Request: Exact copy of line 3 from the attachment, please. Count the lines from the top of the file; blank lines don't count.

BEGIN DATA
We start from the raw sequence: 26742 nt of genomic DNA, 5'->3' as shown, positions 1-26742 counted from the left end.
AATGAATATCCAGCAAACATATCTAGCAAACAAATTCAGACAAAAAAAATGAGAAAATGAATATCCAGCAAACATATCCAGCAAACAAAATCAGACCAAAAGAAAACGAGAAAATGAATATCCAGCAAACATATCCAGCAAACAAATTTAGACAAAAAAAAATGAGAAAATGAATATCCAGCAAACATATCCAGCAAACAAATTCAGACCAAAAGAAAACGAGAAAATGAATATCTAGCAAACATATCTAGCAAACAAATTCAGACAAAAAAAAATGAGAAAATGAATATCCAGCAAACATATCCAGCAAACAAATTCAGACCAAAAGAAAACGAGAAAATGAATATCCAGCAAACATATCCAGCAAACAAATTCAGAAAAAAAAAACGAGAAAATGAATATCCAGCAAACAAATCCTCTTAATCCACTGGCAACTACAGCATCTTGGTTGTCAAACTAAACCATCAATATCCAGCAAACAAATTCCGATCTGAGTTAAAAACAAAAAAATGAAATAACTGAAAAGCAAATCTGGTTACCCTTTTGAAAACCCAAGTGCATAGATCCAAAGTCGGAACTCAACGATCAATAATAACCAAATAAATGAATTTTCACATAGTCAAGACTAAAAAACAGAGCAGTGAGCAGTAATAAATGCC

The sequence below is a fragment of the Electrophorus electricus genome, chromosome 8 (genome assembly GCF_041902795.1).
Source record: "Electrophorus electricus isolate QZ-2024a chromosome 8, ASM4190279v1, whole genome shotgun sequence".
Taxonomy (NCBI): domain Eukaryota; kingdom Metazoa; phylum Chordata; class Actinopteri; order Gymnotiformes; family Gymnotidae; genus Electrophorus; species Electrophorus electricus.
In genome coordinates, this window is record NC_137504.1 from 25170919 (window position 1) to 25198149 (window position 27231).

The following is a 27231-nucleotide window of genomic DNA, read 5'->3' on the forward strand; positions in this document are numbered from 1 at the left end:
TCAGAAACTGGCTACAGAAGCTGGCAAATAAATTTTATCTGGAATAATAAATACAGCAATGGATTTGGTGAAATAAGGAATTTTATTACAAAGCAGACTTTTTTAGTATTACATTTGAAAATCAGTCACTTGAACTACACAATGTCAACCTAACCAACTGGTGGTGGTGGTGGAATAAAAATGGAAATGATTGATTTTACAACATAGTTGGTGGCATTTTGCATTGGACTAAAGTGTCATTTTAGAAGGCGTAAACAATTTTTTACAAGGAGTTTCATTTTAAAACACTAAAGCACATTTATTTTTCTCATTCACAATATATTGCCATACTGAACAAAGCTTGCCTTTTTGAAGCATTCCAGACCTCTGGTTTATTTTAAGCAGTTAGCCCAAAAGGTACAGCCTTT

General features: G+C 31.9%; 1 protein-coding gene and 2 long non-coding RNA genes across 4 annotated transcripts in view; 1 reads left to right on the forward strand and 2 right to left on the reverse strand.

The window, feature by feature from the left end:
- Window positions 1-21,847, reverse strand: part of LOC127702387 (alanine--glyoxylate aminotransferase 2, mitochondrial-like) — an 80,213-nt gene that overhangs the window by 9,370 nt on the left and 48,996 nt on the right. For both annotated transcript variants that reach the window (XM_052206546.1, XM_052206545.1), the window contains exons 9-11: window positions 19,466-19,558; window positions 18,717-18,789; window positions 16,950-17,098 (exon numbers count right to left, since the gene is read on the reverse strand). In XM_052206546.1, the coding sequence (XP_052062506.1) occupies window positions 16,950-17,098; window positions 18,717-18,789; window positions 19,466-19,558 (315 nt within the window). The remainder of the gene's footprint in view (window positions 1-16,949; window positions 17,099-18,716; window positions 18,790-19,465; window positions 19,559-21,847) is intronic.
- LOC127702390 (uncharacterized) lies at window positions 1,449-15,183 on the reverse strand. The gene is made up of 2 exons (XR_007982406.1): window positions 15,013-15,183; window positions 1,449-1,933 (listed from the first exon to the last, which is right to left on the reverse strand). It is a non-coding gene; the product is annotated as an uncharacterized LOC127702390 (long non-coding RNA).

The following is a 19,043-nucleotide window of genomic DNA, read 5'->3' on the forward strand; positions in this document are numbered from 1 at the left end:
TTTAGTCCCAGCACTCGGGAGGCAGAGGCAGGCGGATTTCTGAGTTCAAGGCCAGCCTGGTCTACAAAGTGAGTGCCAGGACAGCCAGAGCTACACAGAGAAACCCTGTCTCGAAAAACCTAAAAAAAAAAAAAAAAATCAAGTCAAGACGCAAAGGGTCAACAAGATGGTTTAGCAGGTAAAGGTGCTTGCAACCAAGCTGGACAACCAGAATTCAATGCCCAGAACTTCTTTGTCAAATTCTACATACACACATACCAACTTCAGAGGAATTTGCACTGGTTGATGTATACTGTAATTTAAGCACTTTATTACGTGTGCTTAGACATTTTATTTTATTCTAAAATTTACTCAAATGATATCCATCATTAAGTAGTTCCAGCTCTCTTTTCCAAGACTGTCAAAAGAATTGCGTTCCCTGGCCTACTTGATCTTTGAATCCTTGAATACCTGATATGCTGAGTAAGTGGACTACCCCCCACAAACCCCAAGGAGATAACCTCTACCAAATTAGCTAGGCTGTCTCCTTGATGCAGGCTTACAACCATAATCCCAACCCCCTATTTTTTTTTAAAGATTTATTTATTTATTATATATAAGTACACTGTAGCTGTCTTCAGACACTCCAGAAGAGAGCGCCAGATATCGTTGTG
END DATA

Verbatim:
The sequence below is a fragment of the Electrophorus electricus genome, chromosome 8 (genome assembly GCF_041902795.1).